Democratic Maryland Del. Sara Love has been working on a comprehensive state privacy bill since last year. Love said she began with the Delaware template but changed several provisions to strengthen privacy protections. Tech lobbyists pushed back.

“They want a straight-up Delaware model — they don't want any changes,” Love said in an interview. “The argument is ‘as long as we have something consistent, that is easier for our business model.’”

At first that claim made sense to her, Love said. But then she said she began thinking about how companies manage to tweak compliance to adhere to transatlantic rules. As she spoke to tech lobbyists it became increasingly clear to her that the argument was an excuse for keeping language weak, she said.

Her bill was introduced January 24.

Feeling deceived

Montana, a red state, enacted a relatively strong bill in May because Republican State Sen. Daniel Zolnikov resisted industry efforts to impose the Utah model, he said.

“I wanted Connecticut,” said Zolnikov, who discussed his experience with Politico in June. “They [tech companies] said fine and then attempted to water it down.”

Zolnikov said he was open to using another state’s provisions because the technical nature of the issues makes it easier to work from a template. But he was put off by how industry tried to push him to draft a weaker bill, presumably because Montana is a red state.

“I gave them a chance and they treated me like an idiot,” said Zolnikov, who added that he worked with tech companies in “good faith” at the outset.

Then someone sent him Maryland testimony in which a tech lobbyist pushed the Connecticut bill without changes, saying companies would be completely supportive. But when Zolonikov embraced the Connecticut legislation, industry representatives rebelled, he said.

“How come in Maryland the Connecticut bill is good enough, but in Montana it's not and they wanted to fix it?” Zolnikov said. “That pissed me off.”

He called the tech lobby’s modeling campaign a “state-by-state effort to get the lowest common denominator concept through or to make sure that bills don't pass in the first place.”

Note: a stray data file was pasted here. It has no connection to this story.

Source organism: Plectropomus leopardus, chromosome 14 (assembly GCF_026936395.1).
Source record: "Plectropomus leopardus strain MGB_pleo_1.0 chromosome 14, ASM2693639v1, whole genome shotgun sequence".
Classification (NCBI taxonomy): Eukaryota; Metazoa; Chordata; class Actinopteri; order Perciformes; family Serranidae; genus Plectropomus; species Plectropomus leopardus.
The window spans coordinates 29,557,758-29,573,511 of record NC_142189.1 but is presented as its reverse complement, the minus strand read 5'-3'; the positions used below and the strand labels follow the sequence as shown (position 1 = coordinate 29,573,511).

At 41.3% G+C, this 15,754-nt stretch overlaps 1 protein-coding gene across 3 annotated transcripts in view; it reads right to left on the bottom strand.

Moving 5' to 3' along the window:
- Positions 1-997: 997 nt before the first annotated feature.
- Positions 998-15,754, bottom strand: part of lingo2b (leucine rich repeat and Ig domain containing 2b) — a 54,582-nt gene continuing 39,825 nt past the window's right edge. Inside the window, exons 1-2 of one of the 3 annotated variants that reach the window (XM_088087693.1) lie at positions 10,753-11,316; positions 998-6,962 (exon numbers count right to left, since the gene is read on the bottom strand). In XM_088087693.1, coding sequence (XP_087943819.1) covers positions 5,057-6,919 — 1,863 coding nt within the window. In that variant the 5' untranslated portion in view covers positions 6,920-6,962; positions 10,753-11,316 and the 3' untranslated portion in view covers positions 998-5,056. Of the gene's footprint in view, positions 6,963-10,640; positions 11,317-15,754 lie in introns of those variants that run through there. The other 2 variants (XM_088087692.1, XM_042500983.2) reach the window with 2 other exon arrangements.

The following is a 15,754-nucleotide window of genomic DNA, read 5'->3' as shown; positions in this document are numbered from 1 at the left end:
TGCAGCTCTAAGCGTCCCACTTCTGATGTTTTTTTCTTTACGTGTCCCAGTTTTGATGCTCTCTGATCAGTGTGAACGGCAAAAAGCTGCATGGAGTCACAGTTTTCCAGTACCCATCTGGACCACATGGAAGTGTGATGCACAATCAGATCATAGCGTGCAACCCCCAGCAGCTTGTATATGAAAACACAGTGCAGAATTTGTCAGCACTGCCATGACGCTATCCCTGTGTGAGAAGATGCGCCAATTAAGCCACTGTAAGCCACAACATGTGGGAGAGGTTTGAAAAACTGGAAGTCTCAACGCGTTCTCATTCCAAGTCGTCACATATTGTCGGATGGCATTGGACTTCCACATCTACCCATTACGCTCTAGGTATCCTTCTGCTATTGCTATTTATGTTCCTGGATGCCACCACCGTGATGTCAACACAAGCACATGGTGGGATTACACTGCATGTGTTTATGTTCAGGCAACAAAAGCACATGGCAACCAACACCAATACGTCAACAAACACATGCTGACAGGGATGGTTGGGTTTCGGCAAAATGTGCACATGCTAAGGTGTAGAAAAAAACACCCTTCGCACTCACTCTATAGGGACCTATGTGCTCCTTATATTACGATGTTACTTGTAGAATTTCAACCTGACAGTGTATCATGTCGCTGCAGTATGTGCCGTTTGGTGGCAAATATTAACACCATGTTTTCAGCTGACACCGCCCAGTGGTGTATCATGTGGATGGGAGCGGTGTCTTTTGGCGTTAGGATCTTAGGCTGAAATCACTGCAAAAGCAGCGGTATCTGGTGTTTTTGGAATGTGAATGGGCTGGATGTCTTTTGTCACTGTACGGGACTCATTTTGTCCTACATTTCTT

Tech companies’ representatives tried to tell Zolnikov the universal opt-out mechanism is unproven and hard to comply with, he said. They urged him to tweak the bill to give companies the ability to change their practices “in perpetuity.” Zolnikov said he was told several times by industry that major tweaks were “just a really small thing.”

An army, always ready

New Hampshire sent its comprehensive privacy legislation to its governor on January 18. State Rep. Marjorie Smith, a Democrat who helped write a version of the bill that passed the state House of Representatives earlier this month, said she looked at other states’ legislation when drafting it, but, like Love, made changes.

She said the tech industry pushed New Hampshire to undertake a bill, using what she found to be a compelling argument.

“What has been presented to us is that since the federal government, the Congress, is not doing what it should do, what makes the most sense is to have as many states as possible pass legislation that is about the same,” Smith said, describing the tech lobby’s message.

But she said she believes New Hampshire’s bill was not weakened by tech companies despite their best efforts.

Tech industry representatives descended on the state, Smith said.

“We have been amused to see people somewhat near the top of some of the major organizations in the country flock to little New Hampshire,” Smith said. “We tend generally not to be overly impressed when a big national organization decides to send its people in Gucci loafers to New Hampshire to tell us what to do.”

Love, the Maryland legislator, said that what has been shocking to her is how many groups are representing the same tech companies under different names. NetChoice, TechNet and the State Privacy and Security Coalition (SPSC) are among the most common groups to show up in the state assemblies, along with lobbyists for individual companies, she said.